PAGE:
Right here, in the opening moments, the great separation of this divisive film is made manifest, as the faithful remain and the pooh-poohers shove off. "That's, like, real, like, dumb," the latter may be heard to mutter. And off they'll scamper, never knowing what they're about to miss. Pity them, the silly sods.
Once the disdainful chaff wanders away from the appreciative wheat, it's easier to enjoy the Pythons at work. Soon enough, in a book of tales narrated by Michael Palin, we encounter Arthur's knights: Sir Robin (Eric Idle), Sir Launcelot (John Cleese), Sir Galahad (Palin) and Sir Bedevere (Terry Jones), among a few expendable others. As in their television series, Monty Python's Flying Circus (1969-1974), and their later, equally brilliant films Life of Brian (1979) and The Meaning of Life (1982), the fellows each play manifold roles, including the knights' assorted trusty pages. They also turn up in various guises as the King of Swamp Castle, Tim the Enchanter, Roger the Shrubber (A Shrubber) and -- in the case of co-director Gilliam -- the Animator.
The design of Holy Grail has Gilliam's pawprints all over it, as was slightly less apparent in the later films helmed solely by Python co-director Jones. It's all good, but Gilliam's vision -- accented by the production design of Roy Smith and cinematography of yet another Terry (Bedford) -- gives this project a timeless, otherworldly air. Watching it, it's hard to believe that these guys were actually meandering across heaths and trudging across rope bridges with electricians and caterers not far away. It seems more as if this souvenir of the Absurd Ages has simply existed for a millennium, to be unearthed by hippie archaeologists a score and five years ago.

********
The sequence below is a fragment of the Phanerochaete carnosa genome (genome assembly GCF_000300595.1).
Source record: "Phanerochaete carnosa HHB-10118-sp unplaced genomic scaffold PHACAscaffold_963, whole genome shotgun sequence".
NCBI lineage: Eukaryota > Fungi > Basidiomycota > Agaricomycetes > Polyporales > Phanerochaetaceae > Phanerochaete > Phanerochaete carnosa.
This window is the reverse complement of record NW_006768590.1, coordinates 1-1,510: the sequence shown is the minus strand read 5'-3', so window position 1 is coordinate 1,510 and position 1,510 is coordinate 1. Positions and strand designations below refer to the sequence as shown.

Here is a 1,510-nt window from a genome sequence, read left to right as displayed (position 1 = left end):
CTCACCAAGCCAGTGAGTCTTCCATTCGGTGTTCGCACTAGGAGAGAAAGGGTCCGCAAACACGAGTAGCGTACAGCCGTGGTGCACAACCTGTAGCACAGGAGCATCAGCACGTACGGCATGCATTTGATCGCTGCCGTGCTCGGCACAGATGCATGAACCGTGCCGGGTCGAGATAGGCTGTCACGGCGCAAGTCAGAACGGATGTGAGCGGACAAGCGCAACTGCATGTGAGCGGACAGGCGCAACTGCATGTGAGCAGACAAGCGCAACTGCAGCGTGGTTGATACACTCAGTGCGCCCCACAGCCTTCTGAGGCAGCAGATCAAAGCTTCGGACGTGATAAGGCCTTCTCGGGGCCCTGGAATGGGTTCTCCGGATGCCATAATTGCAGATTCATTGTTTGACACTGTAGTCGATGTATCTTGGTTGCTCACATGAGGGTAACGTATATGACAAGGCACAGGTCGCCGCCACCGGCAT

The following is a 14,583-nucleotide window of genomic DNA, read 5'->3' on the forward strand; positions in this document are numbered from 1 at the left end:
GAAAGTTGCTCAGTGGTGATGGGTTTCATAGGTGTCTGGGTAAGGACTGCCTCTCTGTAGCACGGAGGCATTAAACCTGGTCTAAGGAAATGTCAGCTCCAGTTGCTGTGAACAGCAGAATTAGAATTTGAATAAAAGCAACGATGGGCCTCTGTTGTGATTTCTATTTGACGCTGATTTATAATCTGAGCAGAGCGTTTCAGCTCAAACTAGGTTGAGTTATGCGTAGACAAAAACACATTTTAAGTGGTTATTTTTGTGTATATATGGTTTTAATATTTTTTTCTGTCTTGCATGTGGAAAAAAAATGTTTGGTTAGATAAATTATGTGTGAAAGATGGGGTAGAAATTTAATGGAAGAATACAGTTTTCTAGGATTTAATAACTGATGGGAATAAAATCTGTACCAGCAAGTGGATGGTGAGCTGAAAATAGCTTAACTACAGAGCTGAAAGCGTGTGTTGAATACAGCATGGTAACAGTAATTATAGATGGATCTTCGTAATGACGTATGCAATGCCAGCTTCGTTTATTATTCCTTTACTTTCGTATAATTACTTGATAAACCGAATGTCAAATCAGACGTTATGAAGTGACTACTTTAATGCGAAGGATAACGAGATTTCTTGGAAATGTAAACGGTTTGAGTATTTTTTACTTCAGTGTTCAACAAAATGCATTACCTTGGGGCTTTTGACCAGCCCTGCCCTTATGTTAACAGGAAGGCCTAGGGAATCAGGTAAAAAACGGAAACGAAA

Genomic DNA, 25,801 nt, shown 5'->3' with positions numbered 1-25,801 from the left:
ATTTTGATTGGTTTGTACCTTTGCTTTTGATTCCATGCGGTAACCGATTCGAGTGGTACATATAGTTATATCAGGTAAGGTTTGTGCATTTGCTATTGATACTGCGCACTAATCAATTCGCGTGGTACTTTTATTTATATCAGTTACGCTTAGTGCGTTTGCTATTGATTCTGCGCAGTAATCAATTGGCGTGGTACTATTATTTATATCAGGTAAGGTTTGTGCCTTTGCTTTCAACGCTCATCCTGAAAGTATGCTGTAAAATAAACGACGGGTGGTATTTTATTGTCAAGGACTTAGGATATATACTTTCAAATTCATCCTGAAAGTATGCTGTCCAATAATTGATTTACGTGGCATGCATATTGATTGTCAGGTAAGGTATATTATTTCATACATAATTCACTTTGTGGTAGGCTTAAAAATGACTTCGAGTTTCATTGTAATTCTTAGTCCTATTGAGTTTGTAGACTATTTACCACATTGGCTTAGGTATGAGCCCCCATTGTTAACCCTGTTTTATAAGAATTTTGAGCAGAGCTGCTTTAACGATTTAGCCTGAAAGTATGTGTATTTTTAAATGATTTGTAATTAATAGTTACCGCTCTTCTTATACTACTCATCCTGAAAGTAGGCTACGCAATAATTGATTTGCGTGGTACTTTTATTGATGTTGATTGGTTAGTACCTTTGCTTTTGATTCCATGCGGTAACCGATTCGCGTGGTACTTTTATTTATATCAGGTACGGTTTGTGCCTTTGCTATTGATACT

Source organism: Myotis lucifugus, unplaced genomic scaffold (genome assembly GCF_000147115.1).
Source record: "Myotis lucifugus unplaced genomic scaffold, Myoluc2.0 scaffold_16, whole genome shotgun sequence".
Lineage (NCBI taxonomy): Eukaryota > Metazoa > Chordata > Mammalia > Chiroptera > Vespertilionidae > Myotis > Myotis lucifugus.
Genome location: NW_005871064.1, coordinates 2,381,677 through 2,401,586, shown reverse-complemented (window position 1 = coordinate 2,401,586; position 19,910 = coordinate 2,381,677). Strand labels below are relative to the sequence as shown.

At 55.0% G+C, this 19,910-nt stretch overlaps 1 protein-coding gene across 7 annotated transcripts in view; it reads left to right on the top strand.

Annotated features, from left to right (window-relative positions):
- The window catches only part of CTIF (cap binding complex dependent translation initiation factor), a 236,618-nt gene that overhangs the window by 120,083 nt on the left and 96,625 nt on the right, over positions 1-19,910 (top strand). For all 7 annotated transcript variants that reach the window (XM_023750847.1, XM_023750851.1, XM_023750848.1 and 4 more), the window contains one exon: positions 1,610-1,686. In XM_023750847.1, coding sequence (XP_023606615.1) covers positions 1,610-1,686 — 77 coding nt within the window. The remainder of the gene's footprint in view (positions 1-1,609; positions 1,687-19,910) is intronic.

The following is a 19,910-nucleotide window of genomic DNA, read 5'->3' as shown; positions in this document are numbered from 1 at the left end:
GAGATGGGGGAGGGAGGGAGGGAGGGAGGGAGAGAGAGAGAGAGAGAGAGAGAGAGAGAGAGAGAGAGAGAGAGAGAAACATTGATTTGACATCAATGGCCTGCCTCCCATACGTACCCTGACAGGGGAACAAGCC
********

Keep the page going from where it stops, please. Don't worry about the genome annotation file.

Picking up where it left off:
This rerelease arrives courtesy of director Henry Jaglom's distribution company, Rainbow Releasing. Essentially it's a sharp 35mm print of a fairly grainy movie. The digital stereo soundtrack accentuates imbalances in the original dialogue mix, but fortunately it also amplifies Neil Innes's hilarious songs ("We're opera-mad in Camelot / We sing from the diaphragm a lot!"). As for the "newly restored scene" at Castle Anthrax, it's merely fun fluff for fans; the real pleasure here lies in the movie's visual subtleties, so long confined to video, writ large again.
There really is a lot more to Holy Grail than first meets the eye, which helps to explain why so many insane geeks are still wont to quote from it at every inopportune moment. Consider the movie's unflinching attitude toward mortality, as the fine actor John Young portrays both the Dead Body That Claims It Isn't and the ill-fated Historian Who Isn't A.J.P. Taylor At All. Also note the incredible sensitivity to women's rights and desires, as a woman (comedienne Connie Booth) is unfairly charged with witchcraft, or the twin teenage virgin Dingo (Carol Cleveland) implores Galahad, "Yes, yes, you must give us all a good spanking! And after the spanking, the oral sex!"